Wansiru Becomes First Kenyan to Win Men's Marathon at Olympic

Wansiru celebrates after winning gold medal at Olympic

Samuel Kamau Wansiru won the men's marathon in an Olympic record time in Beijing today, becoming the first Kenyan to secure the title a year after he suffered a bout of malaria.

Under clear blue skies and with temperatures rising into the mid-80s Fahrenheit (29 Celsius), the 5-foot-4 Wansiru broke clear of two-time world champion Jaouad Gharib in the last 10 kilometers (six miles) to enter the Bird's Nest stadium alone.

Wansiru, who weighs 51 kilograms (112 pounds), thrust his right arm into the air and completed the victory 44 seconds ahead of Morocco's Gharib. Tsegay Kebede took the bronze after overtaking fellow Ethiopian Deriba Merga on the final bend. Defending champion Stefano Baldini of Italy was 12th.

``In Kenya we have many medals, but I'm glad to have this one,'' Wansiru told reporters. ``It feels good to make history.''

Wansiru's time of two hours, six minutes, 32 seconds was 2:49 faster than the Olympic record Portugal's Carlos Lopes set at the 1984 Games in Los Angeles, laying to rest pre-Games concern that pollution, heat and humidity might hamper the top athletes or damage their health.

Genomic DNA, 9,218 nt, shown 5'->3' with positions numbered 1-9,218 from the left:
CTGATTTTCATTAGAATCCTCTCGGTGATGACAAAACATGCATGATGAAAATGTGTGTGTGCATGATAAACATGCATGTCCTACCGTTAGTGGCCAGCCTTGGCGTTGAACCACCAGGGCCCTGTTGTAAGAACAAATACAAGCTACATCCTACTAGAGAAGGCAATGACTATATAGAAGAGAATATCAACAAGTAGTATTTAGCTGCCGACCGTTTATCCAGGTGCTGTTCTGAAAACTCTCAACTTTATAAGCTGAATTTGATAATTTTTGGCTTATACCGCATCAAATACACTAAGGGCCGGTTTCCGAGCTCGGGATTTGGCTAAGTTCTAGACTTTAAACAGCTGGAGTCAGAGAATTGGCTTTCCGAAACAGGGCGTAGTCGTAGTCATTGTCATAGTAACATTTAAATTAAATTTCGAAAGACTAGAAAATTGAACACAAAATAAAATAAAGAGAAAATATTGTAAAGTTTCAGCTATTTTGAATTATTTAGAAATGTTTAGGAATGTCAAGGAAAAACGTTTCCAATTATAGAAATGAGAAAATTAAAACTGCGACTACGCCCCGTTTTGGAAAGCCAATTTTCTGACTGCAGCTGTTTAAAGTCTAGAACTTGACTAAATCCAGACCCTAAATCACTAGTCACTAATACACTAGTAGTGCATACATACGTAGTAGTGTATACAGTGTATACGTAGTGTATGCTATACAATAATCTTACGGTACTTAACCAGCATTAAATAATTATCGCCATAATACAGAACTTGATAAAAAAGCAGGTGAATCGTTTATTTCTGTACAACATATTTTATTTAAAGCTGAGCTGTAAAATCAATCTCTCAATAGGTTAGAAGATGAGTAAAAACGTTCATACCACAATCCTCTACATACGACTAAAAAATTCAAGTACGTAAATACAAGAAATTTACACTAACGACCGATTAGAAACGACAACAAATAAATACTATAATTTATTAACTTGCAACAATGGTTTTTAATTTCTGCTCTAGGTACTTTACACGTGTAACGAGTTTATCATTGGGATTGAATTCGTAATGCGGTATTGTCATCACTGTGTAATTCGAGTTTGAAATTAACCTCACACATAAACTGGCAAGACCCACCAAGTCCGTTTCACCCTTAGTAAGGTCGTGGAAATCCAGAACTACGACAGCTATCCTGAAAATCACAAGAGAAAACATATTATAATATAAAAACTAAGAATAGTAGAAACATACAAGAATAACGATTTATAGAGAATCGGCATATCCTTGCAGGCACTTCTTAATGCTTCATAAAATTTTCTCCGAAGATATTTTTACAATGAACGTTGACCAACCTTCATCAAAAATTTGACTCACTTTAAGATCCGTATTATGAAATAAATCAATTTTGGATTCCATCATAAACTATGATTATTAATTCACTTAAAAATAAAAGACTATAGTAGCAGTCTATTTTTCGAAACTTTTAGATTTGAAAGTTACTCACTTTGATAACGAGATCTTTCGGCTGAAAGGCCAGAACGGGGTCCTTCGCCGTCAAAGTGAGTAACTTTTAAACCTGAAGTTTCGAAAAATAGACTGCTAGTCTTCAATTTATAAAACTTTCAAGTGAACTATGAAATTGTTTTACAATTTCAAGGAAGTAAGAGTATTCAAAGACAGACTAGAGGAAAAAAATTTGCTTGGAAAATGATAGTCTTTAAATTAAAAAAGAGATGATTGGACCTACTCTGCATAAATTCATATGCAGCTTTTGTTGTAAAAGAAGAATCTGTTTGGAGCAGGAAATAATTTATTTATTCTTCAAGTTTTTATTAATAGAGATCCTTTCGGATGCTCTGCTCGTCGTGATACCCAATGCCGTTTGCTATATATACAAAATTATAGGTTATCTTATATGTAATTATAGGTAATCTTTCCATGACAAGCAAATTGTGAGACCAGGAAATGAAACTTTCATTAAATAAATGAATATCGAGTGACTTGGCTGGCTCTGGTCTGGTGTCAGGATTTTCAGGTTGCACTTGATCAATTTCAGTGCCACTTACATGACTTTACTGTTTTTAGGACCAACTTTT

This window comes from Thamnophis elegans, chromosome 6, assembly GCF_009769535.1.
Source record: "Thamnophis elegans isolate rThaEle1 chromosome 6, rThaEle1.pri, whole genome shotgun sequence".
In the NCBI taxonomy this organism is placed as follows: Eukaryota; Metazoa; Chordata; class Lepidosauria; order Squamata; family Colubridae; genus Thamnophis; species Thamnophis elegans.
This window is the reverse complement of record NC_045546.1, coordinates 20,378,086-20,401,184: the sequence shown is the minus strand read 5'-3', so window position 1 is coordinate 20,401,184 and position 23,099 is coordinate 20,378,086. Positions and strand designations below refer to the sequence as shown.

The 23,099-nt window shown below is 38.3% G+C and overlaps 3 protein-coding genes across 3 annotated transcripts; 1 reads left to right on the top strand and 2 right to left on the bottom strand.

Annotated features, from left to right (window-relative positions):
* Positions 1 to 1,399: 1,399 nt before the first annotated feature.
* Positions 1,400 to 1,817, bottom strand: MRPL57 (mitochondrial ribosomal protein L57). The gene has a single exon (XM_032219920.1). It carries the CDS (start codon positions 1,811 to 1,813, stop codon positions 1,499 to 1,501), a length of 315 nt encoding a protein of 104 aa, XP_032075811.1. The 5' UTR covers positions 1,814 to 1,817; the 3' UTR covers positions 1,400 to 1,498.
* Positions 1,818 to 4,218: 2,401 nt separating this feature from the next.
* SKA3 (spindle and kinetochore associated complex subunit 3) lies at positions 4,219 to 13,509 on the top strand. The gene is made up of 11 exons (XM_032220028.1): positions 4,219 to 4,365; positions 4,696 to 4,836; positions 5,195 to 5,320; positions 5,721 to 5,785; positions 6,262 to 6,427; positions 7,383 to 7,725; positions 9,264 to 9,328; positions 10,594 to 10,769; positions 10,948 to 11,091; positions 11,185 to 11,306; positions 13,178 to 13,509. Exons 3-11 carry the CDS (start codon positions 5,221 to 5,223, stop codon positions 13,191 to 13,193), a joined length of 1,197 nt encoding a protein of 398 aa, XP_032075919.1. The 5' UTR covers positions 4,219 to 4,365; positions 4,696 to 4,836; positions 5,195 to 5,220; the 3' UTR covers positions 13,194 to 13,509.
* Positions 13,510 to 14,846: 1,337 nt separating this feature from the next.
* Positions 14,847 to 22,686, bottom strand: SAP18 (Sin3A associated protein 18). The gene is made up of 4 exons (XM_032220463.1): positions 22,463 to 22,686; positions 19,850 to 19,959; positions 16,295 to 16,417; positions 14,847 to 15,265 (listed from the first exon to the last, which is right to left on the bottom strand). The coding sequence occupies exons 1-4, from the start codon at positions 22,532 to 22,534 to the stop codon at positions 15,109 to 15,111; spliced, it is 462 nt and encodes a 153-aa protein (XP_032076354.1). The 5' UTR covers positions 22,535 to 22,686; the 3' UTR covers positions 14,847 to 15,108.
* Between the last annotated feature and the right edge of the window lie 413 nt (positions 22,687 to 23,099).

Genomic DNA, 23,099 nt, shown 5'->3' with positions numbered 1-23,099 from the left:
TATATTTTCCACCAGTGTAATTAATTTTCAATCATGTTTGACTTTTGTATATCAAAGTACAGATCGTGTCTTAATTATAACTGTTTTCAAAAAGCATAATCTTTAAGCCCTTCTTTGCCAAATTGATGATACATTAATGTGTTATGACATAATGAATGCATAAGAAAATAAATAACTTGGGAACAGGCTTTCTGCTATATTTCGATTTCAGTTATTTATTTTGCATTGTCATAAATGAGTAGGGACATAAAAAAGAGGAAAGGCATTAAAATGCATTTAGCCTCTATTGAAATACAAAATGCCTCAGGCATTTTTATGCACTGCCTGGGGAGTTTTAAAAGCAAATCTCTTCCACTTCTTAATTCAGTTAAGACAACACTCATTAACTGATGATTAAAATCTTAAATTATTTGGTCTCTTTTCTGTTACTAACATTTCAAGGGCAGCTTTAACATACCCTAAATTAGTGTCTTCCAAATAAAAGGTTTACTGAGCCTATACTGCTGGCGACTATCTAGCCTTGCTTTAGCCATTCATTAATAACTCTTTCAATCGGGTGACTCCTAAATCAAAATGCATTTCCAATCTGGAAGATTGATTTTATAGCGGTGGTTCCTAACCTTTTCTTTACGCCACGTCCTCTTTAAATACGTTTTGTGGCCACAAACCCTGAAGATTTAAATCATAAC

Haile Gebrselassie, the world record holder from Ethiopia who is an asthmatic, decided not to run the marathon because he feared for his well-being. The International Olympic Committee had threatened to postpone endurance events if smog became dangerous to competitors.

Bonus

Wansiru, who lives in Japan, is the world record holder in the half marathon and donated his bonus for achieving the feat to the children's home where his mother works in Nyahururu in central Kenya.

``The conditions were very good, a little humid,'' he said. ``I had to push the pace to tire the others, I had to push the pace because my body gets tired in the heat when I slow down.''

Of the other favorites, Ethiopia's Martin Lel, a three-time winner in London and two-time New York marathon champion, finished fifth. Viktor Rothlin, a bronze medalist at last year's world championship, was sixth.

``The start was OK because it wasn't so hot, but during the race the weather was bad,'' Baldini said. ``In the last 10 kilometers it was unbelievable what the Kenyans and Africans were able to do in these conditions.''

Athletes from Kenya, regular winners of middle and long distance races, had never previously won the men's marathon, with Douglas Wakiihuri and Eric Wainaina coming closest with silver medals in Seoul in 1988 and Sydney in 2000, respectively.

``For now I want to relax, but I want to get better and do it again next time,'' Wansiru said. ``My next goal is to get the world record, maybe next year.''

The marathon was the first of 12 gold medals to be decided on the final day of the Beijing Olympics.

Bloomberg

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